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Attractions in Cleethorpes

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      29.10.2008 22:17
      Very helpful



      Take a trip to the North-Lincs coast

      Growing up in nearby Sunny Scunthorpe, with so many of my Dad's extended family living in Cleethorpes, enjoyed loads of days out here over the years, and have a real affection for the town. Never quite managed to work out how Grimsby and Cleethorpes are practically joined at the hip but still classed as separate towns, a golden opportunity at this juncture to drop in my fascinatingtastic fact that Grimsby Town football club play away every week (as you've guessed it their grounds only in Cleethorpes - wowsa I here you gasp, but let me tell you once you've been to the Findus Family stand , you've seen real footie!!!)

      So what can I tell you about Cleethorpes - naturally its blessed with more than its fair share of quality fish and chipperies - for the formal occasion can recommend a visit to Steels Corner House where its black and white waitress service, but when they're queuing round the blocks you might want to try Ernie Becketts which is top cafe chips and mushy pea nosh.

      The beach goes on for 3 miles so I'm told, and its golden sand all the way - what's always fascinated me is just how far out the tide actually goes - think its some kind of hybrid between the North sea and river estuary which explains the constant absence of high tides, but something to bear in mind when you just want a quick paddle, and end up having to recreate that iconic chariots of fire promenade-

      Oh and fascinating fact number 2, Coldplay's anthemic and starry night kagoule hugging Yellow video was actually filmed on Cleethorpes Beach.

      Naah of course it wasn't but I'm always inspired by just how gullible my older sister really can be!!

      Of course in the more crowded summer months, heading down to the pier and turn left and you'll find all the usual rows of arcades with quite a few of the 2p drops and roulette / horse racey ones still on the go, as well as the endless varieties of incredibly slow moving and over priced bob the postman pat tweenies rides decorating the outer fronts, but if you want something a bit more inspiring to do, my advice is turn right at the pier and walk up towards the leisure centre at the end of the promenade.

      First of all, you'll come across the majestic Ross Castle, (more like a little and I swear that when I was a kid I genuinely thought it was really high up and was so proud of myself making it all the way up there- how things look different. Just opposite there in the miniature gardens section there's a fun little maze for the little ones to explore, equipped with a few puzzles to solve en route.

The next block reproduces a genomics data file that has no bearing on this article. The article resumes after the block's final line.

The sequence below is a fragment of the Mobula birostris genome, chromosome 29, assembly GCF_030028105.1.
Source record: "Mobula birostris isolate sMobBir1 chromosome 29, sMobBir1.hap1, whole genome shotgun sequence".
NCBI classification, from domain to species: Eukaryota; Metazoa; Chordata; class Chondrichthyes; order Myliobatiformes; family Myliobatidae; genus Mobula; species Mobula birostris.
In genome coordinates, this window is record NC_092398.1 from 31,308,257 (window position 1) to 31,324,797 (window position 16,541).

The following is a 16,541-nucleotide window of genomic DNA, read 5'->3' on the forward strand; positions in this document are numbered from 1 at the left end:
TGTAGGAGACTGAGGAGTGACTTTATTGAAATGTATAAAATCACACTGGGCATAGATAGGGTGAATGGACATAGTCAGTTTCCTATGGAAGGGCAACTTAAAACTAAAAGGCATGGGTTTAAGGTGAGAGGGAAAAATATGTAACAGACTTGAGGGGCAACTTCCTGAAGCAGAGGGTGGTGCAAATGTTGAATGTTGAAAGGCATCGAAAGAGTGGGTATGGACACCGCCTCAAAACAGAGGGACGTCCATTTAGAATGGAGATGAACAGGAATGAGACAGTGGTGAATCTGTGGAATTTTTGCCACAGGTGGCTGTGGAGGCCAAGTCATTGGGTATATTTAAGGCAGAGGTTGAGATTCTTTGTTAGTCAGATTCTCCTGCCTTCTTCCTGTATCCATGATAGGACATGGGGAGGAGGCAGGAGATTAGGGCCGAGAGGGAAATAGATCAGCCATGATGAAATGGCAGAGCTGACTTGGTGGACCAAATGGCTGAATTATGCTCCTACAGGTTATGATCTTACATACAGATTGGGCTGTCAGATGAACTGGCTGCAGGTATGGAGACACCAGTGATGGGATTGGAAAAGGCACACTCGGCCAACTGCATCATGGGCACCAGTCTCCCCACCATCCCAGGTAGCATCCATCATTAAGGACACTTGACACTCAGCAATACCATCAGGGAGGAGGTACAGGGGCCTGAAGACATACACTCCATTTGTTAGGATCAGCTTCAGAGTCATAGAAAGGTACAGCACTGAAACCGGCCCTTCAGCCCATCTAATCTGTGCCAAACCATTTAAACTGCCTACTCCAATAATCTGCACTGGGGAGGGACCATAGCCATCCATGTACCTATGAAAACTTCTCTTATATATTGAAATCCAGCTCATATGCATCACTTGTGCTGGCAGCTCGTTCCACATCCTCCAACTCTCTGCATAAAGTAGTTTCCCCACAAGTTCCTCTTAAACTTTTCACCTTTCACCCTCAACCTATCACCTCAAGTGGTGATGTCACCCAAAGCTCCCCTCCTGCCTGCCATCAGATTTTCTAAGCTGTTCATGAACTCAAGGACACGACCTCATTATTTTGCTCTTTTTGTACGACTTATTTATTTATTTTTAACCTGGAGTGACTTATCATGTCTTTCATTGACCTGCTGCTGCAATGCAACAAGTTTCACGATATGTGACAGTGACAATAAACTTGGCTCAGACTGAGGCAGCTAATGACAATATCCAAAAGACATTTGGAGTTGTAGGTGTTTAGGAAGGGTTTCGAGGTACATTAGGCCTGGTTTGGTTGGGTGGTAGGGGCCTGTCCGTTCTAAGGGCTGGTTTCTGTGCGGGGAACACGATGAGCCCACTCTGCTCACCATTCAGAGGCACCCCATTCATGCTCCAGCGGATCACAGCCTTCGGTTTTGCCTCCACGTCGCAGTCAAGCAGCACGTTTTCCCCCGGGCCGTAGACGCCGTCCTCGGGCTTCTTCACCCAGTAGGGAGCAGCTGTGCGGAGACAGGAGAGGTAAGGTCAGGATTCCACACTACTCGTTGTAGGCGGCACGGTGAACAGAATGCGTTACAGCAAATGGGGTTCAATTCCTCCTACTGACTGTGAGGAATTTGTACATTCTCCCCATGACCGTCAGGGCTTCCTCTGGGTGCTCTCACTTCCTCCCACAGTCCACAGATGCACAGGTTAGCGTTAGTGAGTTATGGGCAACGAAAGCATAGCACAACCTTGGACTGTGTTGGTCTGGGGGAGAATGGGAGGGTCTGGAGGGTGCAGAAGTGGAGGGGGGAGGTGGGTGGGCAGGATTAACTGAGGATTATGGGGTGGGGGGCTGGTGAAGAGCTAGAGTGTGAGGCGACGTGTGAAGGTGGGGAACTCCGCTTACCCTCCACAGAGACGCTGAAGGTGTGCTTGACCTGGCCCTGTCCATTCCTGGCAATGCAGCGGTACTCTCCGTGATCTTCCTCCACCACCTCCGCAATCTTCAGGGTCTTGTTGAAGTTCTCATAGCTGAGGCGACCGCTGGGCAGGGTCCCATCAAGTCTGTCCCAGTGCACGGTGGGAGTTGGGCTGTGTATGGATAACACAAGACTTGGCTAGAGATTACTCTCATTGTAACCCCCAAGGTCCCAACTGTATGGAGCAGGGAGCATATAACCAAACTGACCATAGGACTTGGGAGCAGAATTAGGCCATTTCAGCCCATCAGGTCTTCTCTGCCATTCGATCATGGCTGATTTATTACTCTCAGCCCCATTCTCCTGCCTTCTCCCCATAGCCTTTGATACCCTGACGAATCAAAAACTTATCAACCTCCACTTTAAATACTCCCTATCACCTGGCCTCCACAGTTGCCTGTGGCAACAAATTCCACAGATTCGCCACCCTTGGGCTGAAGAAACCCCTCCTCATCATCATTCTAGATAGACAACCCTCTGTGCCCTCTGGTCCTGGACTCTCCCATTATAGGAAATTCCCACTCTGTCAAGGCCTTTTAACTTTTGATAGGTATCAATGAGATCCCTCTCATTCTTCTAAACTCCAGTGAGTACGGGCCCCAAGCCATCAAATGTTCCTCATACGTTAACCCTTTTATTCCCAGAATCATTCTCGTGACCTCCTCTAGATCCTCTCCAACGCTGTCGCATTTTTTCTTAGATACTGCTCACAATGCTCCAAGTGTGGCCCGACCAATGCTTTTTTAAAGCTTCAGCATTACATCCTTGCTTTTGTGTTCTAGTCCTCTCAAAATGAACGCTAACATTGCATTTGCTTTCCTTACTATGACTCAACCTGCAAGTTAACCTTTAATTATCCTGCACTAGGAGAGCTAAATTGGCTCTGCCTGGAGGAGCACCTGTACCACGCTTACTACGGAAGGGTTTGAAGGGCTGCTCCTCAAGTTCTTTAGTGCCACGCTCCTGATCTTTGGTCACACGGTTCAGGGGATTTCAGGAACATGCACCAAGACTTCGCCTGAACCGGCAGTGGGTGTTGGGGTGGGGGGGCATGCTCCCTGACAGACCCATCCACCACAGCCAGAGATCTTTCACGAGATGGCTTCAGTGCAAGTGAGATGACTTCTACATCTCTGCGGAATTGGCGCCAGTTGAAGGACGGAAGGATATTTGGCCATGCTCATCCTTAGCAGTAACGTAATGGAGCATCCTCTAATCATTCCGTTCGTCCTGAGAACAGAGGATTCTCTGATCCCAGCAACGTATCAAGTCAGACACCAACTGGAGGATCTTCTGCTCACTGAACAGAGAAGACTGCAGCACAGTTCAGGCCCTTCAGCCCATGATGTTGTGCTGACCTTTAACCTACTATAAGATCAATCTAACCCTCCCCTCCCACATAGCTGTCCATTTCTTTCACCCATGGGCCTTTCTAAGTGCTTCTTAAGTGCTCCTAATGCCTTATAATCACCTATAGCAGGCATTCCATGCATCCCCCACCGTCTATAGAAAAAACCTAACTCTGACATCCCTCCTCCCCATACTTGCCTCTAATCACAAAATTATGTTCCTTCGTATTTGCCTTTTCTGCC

Looking over the beach you should see how clean its kept, and particularly when you get beyond the leisure centre how unspoilt it is , with proper sand dunes for the little ones to bomb up and down - aah the simple pleasures.

      And there lo and behold beyond the leisure dome (which is ok in itself for a wetter afternoon with the old wave machines and slides) lies a proper old fashioned miniature railway line. As if that's not enough there's quite a well kept paddling pool area, and a bit further along a great little adventure playground in the shape of a pirate ship boat, with dodgy rope walkways and slides. By this point you'll have spied the boating lake - a traditional venue I do recall for those Radio 1 roadshows back in the day no less when D.J Mike Cheese and co would broadcast some crazy smiley miley fun to the nation, and still going strong with added proper cafe / centre type building where you can get proper duck food for the more cultured canard to enjoy
      (particularly makes you popular in mid-week when its quiet and they're all starving!)

      If you've still got any energy left, there's always the Pleasure Island theme park up the road - I still treasure my Scunthorpe United shirt when we were sponsored by the very same a few years back - certainly one or two half decent rides to have a go on and not too exorbitant. If like me you are a cultural afish onado, a short drive up the road to Grimsby the European food capital (as the signs were know to boast) brings you to the National Fishing Heritage Museum which is suprisingly interesting and you get a guided tour from real fishermen thrown in.

      So I hear you say - what's the catch? Well for me the place has fallen behind a little compared with other seaside resorts in recent years, but in many ways that's what I like about it the most - it doesn't pretend to be anything other than a bucket and spade cheap and cheerful family day out- Good old Clee!!


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